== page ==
The lagoons in Jijoca are deeper between June and October, an effect of the rainy weather in the first months of the year. If you don’t sail, go in June, the most cost-effective month in Jeri: it’s already sunny but the wind guests (and higher prices) have not arrived yet. If you’re following the Rota das Emoções (‘The Thrilling Route’, a road that cuts through the states of Piauí, Maranhão and Ceará) and your travel plans include Jericoacoara and the Lençóis Maranhenses, it’s best to go between June and the beginning of September, when there’s a higher chance of catching full lagoons in both locations.
Typically, the rainiest months are March and April. It doesn’t rain as much in May, but you might get more cloudy days than you’d expect.
When Is Beach Season In Jericoacoara?
Almost no rain: July | August| September | October | November | December
Possibly rainy: January | June
Likely rainy: February | May
Definitely rainy: March | April
How Many Days In Jericoacoara?
Minimum: 3 days. You’ll be able to spend one day at the Jijoca lagoon, trek to Pedra Furada, do the sand buggy tour to the West — and recover from the exhausting trip from Fortaleza.
Ideal: 4-5 days. The longer you stay, the more you relax and get into the local vibe.
Getting to Jericoacoara
Flying into Jeri
Jericoacoara now has its own airport, open for regular flights since August 2017. Azul airlines operates four flights weekly from Recife and one from Campinas, connecting with major cities. Gol will fly every Saturday from São Paulo (Congonhas airport) starting December 6th; tickets are already on sale.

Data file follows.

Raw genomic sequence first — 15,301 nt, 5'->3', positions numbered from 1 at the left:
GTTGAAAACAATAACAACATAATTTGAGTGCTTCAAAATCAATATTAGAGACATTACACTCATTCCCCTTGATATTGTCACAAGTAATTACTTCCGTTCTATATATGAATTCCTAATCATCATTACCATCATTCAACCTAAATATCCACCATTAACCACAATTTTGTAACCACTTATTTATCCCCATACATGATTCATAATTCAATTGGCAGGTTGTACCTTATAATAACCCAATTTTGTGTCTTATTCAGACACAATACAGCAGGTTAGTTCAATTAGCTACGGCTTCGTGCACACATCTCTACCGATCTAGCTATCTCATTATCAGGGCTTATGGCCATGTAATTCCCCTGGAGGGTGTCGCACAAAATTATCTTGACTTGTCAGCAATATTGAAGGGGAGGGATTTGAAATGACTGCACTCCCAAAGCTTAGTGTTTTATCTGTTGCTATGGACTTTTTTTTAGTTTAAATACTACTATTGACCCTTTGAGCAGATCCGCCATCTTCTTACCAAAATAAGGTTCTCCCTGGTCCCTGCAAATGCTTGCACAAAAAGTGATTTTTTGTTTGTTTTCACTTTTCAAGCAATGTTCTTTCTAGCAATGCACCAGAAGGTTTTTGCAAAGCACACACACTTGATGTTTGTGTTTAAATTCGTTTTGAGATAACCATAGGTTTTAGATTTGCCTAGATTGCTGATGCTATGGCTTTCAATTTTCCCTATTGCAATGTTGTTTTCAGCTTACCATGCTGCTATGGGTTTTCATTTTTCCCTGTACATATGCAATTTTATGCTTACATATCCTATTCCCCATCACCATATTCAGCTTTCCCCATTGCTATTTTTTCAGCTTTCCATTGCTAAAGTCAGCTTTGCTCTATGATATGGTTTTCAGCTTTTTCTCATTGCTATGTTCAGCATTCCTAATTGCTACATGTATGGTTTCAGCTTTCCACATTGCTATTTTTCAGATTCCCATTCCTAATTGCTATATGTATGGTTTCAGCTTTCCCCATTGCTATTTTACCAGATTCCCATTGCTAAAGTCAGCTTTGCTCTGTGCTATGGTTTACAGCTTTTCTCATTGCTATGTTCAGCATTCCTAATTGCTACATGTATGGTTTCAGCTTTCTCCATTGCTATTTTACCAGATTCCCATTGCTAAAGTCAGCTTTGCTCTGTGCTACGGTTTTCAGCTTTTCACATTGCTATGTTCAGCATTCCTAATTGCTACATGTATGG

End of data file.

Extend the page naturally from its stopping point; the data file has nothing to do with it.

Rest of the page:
The airport is 32 km (20 miles) away from Jericoacoara village. Private transfers by SUV cost R$ 240 one-way up to 4 passengers and take the Preá beach route (including 12 km/8 miles on a sand trail). There is also shared SUV transfers available upon arrival for R$ 60 per passenger. The cheapest way to get to Jeri is by regular taxi to Jijoca (12 km/8 miles; R$ 60, up to 4 passengers), then transferring to a jardineira (passenger pick-up truck) for R$ 20 more per passenger (the final 20-km/15-mile stretch on a sand trail).
Flying into Fortaleza
Most visitors get to Jericoacoara via Fortaleza (300 km/187 miles away), due to more flight options and cheaper fares. Fortaleza is connected by daily nonstop flights to Rio, São Paulo, Brasília, São Luís, Belém, Natal, Recife, Salvador, Campinas, and Belo Horizonte. From abroad there are regular nonstop flights from Lisbon (TAP), Frankfurt (Condor), Miami (Latam), Buenos Aires (Gol), and Bogotá (Avianca).
You can go to Jericoacoara straight from Fortaleza airport.
Fortaleza-Jericoacoara by bus